We’ve been dialing 911 for emergencies since 1968. So 911 calling wouldn’t appear to be a hot topic among business and technology professionals today. But it is. New legal changes are coming, and leaders must plan to be compliant for their offices and remote workers. Some employees will return to the office, while others will continue to work from home. It will be important to identify their location in cases of emergencies, no matter where they are or where they go. The first step is education, says Mark Haas, a ConvergeOne solutions architect who counsels companies on these types of changes.
The pandemic has served up yet one more new challenge for businesses that must house and secure customer information. Identity theft is on the rise—and the bad guys aren’t necessarily relying on hacking to breach valuable data. Instead, they’re using social engineering—or the psychological manipulation of people, and in this case, contact center workers—to gain access to accounts or to divulge confidential information and take over the account. Pre-pandemic, fraudsters made up an estimated 30% of all incoming calls to businesses.2 Today, they make up 60% of those calls. Part of the problem is that everyone—both contact center agents and criminals—are working from home.
When COVID-19 shut down much of the world’s economy in March, it didn’t shut down the influx of customer service needs. Whether at home or unemployed, many suddenly had more questions and more time to wait on hold while using other means of connection outside of the phone, including websites, apps, text, social media, and email. Meanwhile, companies struggled to transfer complex in-office operations to remote locations, oftentimes at home. Now that the U.S. is reopening, everything is changing once again, driving new customer questions.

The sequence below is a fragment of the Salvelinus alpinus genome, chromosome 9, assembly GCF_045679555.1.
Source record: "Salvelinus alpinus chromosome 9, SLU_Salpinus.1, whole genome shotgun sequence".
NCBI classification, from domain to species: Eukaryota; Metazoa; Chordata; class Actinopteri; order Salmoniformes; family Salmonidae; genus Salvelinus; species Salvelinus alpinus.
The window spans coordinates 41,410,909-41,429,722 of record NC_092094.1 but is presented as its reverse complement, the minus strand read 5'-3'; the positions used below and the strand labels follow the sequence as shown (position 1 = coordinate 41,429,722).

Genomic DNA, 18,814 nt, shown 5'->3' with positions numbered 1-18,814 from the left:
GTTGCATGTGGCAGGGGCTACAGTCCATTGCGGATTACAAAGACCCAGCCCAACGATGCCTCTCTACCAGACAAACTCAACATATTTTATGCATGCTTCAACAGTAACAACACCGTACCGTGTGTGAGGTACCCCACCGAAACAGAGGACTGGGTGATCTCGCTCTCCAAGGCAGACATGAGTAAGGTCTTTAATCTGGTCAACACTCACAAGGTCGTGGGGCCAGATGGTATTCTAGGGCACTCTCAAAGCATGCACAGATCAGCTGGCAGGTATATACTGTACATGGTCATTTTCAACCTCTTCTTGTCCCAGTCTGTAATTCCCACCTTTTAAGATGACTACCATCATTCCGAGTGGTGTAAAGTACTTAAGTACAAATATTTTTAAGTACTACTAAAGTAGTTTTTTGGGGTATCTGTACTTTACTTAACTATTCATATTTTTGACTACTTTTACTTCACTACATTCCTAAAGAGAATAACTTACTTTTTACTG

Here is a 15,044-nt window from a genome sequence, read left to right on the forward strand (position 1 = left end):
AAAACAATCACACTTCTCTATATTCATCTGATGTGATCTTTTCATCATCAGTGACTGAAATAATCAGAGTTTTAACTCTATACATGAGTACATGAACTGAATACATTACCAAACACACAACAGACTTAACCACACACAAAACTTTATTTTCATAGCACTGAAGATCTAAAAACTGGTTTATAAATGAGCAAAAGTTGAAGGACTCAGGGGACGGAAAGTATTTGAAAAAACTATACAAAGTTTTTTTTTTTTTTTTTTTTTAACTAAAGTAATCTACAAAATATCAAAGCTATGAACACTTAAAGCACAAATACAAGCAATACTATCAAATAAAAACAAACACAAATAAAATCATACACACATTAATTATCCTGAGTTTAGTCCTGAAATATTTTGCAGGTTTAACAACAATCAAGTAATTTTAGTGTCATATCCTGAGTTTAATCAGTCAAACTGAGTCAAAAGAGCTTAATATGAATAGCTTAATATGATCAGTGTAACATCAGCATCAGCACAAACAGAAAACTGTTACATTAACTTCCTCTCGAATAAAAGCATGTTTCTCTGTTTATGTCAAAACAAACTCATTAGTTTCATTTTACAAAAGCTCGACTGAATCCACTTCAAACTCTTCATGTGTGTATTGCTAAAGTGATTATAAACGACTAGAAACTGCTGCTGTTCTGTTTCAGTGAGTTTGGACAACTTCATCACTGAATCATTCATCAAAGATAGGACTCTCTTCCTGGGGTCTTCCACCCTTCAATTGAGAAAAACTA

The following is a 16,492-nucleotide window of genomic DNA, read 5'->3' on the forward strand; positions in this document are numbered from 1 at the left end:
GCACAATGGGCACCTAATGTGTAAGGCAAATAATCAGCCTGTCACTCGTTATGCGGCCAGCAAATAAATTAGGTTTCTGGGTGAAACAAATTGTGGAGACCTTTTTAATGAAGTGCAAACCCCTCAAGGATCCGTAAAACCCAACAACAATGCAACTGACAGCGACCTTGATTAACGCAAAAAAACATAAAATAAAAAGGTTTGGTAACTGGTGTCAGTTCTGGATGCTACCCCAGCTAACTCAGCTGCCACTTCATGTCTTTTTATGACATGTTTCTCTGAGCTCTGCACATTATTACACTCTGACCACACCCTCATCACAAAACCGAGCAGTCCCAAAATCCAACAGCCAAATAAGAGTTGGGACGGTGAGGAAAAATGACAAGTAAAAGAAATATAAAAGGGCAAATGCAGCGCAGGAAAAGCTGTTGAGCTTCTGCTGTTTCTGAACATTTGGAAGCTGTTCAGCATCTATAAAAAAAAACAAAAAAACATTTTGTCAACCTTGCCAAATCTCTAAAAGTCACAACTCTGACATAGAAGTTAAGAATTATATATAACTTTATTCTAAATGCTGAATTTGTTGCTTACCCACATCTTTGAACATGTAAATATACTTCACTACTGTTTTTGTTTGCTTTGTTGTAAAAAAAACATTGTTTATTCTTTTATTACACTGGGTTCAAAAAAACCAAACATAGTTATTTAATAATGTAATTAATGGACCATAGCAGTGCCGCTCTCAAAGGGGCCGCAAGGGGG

For large organizations, the shift to a remote workforce isn’t as simple as opening a laptop and Slack. Here’s what CIOs need to do now to support the post-COVID workplace. When the pandemic forced thousands of workers to work home last spring, obstacles loomed everywhere for CIOs. Today, months later, the challenges continue as many companies were forced to rethink how—and where—we work.
Last spring, when COVID-19 first raged around the globe, contact tracing became standard vocabulary in the world, as containment of the virus became a top priority for every major enterprise, government and institution. Contact tracing, along with widespread testing, became a powerful tool in stopping the spread of the coronavirus.
Workers are largely remaining at home. What does all of this mean to the contact center business, and how can we morph this into something more workable than what we have today?
It’s been six months since we’ve:
• Moved our college students home
• Started homeschooling our children
• Relocated our work to a remote/home work setup
• Migrated our business life to a blend of personal and professional
• Endured hours of video calls while juggling all of the above (and more)
And for most, there is no end in sight.
As businesses around the world manage an uncertain future, it’s crucial that companies create a new framework for how people work and embrace new technology and plan to boost security, collaboration and productivity. The ConvergeOne leadership team recently hosted a virtual Executive Exchange with over 50 key customer leaders to share ideas, best practices and perspectives to support growth strategies and drive future success, summarized here.